As my 25th bday was approaching I was watching some clickbait video on youtube about what old people tell their younger selves. It got me thinking about what I'd want my 25 yr old self to tell any previous version of me.
So here it is... below are the top 25 most impactful pieces of advice/insights I've encountered, who was behind it, and how old I was at the time.
You guys shouldn't swing golf clubs at each-other, one of you will end up in the hospital
(my childhood friend Aj's dad 1 hr before I was rushed to hospital /w cracked skull)
Attitude is altitude
(My elementary school gym teacher. David Markam)
If you want to be hateful you can be hateful; but it sounds like you want to love and be loved. You can't always change what's happening around you, but you can always change your perspective. You can choose to hate or love, yourself or others.
(Dr.Atkinson, childhood therapist)
When someone asks how much to pay you for your work, ask for what you believe you deserve, not what you think they'll pay you. If you think cleaning the garage was worth $60, ask for $60, not $10. If you shoot low you may get what you ask for but never what you want.
(my Grandfather Terry Morris, while working at his business to gain experience)
girls are actually kinda cute huh
(me, entering junior high)
You should come to the computer lab, we're preparing for a programming contest, its probably more fun than going to the office again
(Jared Thorlakson, my junior high math teacher, introduced me to computer programming)
Life is not measured by the number of breaths we take, but the moments that take our breath away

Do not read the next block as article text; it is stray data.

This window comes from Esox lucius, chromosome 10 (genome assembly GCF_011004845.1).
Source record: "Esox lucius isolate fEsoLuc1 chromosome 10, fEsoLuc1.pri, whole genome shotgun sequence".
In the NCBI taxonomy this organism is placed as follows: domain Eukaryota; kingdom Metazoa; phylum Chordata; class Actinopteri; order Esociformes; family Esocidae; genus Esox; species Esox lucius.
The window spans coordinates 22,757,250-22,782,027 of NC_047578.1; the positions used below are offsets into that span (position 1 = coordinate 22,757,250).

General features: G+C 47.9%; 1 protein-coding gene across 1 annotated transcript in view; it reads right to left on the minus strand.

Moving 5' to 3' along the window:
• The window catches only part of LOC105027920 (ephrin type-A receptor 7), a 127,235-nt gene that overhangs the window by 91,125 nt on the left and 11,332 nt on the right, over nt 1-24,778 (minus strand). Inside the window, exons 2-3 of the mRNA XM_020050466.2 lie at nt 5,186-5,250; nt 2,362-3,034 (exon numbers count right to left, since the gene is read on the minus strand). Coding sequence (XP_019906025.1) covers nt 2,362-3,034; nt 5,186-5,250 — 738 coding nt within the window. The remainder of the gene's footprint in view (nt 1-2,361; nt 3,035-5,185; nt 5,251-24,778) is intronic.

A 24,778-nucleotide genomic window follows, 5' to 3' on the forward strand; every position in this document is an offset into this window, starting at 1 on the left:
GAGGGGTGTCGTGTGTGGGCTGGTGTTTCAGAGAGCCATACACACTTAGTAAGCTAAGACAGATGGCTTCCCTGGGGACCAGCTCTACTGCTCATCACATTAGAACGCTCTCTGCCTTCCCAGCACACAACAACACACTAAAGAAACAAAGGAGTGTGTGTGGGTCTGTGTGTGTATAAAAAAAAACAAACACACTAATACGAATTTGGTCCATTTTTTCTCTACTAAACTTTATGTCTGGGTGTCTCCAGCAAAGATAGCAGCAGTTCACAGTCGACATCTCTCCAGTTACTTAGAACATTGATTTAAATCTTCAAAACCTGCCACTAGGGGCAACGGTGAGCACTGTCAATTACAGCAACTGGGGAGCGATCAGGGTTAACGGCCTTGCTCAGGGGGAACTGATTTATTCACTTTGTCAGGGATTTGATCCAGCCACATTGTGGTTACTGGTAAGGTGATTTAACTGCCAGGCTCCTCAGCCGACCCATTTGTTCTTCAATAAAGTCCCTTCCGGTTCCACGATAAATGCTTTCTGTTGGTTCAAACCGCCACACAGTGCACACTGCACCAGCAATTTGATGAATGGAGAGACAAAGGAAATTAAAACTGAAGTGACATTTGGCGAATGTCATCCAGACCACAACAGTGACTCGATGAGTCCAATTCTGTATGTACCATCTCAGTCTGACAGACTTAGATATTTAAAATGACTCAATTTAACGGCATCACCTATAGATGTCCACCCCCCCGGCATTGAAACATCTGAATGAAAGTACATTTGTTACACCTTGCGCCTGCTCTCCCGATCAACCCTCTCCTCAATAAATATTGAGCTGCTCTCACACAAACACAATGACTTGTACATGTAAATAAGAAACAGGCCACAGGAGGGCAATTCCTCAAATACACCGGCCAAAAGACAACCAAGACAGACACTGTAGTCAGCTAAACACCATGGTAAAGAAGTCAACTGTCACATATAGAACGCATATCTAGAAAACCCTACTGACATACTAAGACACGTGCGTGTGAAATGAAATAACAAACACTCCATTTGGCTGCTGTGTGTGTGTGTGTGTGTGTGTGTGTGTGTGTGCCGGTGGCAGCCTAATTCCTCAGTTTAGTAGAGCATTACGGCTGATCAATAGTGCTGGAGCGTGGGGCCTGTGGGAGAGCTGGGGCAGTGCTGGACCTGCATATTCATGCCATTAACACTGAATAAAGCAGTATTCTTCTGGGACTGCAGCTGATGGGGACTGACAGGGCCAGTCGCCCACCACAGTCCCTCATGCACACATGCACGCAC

(a quote I found on the internet. I literally googled "deep quotes". I was 13 and this was deep enough that I'm still thinkin 'bout it.)
[If you were a child born in the middle east, do you think you would you still believe in Christianity? If a child from the middle east was born in America would they still believe in Allah?] A child is not a Christian child, not a Muslim child, but a child of Christian parents or a child of Muslim parents.
(from The God Delusion by Richard Dawkins, rattled my brain as I was actively preparing to become a pastor, inspired me to explore different religions/spiritual beliefs. I think exploring perspectives out of your comfort zone is generally a healthy practice)
Decide what matters to you, and work damn hard at whatever that is, harder than anyone thinks is possible, harder than you think is possible. If you hate how you are living, and you hate being lazy, stop being lazy and stop being someone you hate. You won't regret going your hardest, you will regret wasting your life not going all-in.
(me, from my diary entry June 11th end of grade 10 in highschool. this was the beginning of me taking charge of my future, from here grades changed, diet changed, started exercising, become a pillar of a whole lifestyle change)
Kick logic to the curb, and do the impossible!
(Kamina from Tengen Toppa Gurren Lagann, one of my fave anime)